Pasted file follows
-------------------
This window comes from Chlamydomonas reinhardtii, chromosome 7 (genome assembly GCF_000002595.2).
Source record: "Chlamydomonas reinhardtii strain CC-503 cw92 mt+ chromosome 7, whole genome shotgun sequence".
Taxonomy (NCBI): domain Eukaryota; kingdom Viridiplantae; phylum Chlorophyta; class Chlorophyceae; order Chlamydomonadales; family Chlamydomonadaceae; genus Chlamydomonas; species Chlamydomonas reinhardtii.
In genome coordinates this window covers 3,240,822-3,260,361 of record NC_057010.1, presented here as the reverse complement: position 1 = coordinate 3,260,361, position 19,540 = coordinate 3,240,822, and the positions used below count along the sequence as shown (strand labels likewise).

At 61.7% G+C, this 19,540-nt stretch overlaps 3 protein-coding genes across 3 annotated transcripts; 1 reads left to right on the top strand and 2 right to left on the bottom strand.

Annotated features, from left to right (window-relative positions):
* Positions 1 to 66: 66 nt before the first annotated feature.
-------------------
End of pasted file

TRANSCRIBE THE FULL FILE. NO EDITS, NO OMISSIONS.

This window comes from Chlamydomonas reinhardtii, chromosome 7 (genome assembly GCF_000002595.2).
Source record: "Chlamydomonas reinhardtii strain CC-503 cw92 mt+ chromosome 7, whole genome shotgun sequence".
Taxonomy (NCBI): domain Eukaryota; kingdom Viridiplantae; phylum Chlorophyta; class Chlorophyceae; order Chlamydomonadales; family Chlamydomonadaceae; genus Chlamydomonas; species Chlamydomonas reinhardtii.
In genome coordinates this window covers 3,240,822-3,260,361 of record NC_057010.1, presented here as the reverse complement: position 1 = coordinate 3,260,361, position 19,540 = coordinate 3,240,822, and the positions used below count along the sequence as shown (strand labels likewise).

At 61.7% G+C, this 19,540-nt stretch overlaps 3 protein-coding genes across 3 annotated transcripts; 1 reads left to right on the top strand and 2 right to left on the bottom strand.

Annotated features, from left to right (window-relative positions):
* Positions 1 to 66: 66 nt before the first annotated feature.